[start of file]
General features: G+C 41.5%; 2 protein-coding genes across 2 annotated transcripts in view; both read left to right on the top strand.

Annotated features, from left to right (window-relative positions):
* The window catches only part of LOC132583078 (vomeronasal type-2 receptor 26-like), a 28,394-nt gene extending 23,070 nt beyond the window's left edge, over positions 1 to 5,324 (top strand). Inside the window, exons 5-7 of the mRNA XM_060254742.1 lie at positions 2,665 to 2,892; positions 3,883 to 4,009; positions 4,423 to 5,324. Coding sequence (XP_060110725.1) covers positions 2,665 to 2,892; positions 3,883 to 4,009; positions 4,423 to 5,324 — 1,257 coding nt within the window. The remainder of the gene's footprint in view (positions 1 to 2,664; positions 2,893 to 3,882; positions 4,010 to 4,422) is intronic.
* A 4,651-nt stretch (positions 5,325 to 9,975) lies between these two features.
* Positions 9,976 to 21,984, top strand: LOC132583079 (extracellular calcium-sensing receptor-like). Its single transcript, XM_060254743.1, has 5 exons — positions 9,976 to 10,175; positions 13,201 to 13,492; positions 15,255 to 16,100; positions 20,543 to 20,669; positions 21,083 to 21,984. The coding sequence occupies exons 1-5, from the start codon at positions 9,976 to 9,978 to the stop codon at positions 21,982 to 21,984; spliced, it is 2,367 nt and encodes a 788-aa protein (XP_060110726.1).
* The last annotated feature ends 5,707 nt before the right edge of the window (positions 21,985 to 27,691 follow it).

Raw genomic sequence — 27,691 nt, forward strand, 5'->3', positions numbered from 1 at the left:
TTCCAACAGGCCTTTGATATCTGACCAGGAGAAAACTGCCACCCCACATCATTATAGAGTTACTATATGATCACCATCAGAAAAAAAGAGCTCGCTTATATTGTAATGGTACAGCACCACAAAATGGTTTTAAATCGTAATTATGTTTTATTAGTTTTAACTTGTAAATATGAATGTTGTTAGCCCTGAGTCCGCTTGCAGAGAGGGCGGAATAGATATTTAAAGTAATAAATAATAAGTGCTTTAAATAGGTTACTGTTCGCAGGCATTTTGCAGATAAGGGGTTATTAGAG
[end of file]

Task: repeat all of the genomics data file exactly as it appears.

General features: G+C 41.5%; 2 protein-coding genes across 2 annotated transcripts in view; both read left to right on the top strand.

Annotated features, from left to right (window-relative positions):
* The window catches only part of LOC132583078 (vomeronasal type-2 receptor 26-like), a 28,394-nt gene extending 23,070 nt beyond the window's left edge, over positions 1 to 5,324 (top strand). Inside the window, exons 5-7 of the mRNA XM_060254742.1 lie at positions 2,665 to 2,892; positions 3,883 to 4,009; positions 4,423 to 5,324. Coding sequence (XP_060110725.1) covers positions 2,665 to 2,892; positions 3,883 to 4,009; positions 4,423 to 5,324 — 1,257 coding nt within the window. The remainder of the gene's footprint in view (positions 1 to 2,664; positions 2,893 to 3,882; positions 4,010 to 4,422) is intronic.
* A 4,651-nt stretch (positions 5,325 to 9,975) lies between these two features.
* Positions 9,976 to 21,984, top strand: LOC132583079 (extracellular calcium-sensing receptor-like). Its single transcript, XM_060254743.1, has 5 exons — positions 9,976 to 10,175; positions 13,201 to 13,492; positions 15,255 to 16,100; positions 20,543 to 20,669; positions 21,083 to 21,984. The coding sequence occupies exons 1-5, from the start codon at positions 9,976 to 9,978 to the stop codon at positions 21,982 to 21,984; spliced, it is 2,367 nt and encodes a 788-aa protein (XP_060110726.1).
* The last annotated feature ends 5,707 nt before the right edge of the window (positions 21,985 to 27,691 follow it).

Raw genomic sequence — 27,691 nt, forward strand, 5'->3', positions numbered from 1 at the left:
TTCCAACAGGCCTTTGATATCTGACCAGGAGAAAACTGCCACCCCACATCATTATAGAGTTACTATATGATCACCATCAGAAAAAAAGAGCTCGCTTATATTGTAATGGTACAGCACCACAAAATGGTTTTAAATCGTAATTATGTTTTATTAGTTTTAACTTGTAAATATGAATGTTGTTAGCCCTGAGTCCGCTTGCAGAGAGGGCGGAATAGATATTTAAAGTAATAAATAATAAGTGCTTTAAATAGGTTACTGTTCGCAGGCATTTTGCAGATAAGGGGTTATTAGAG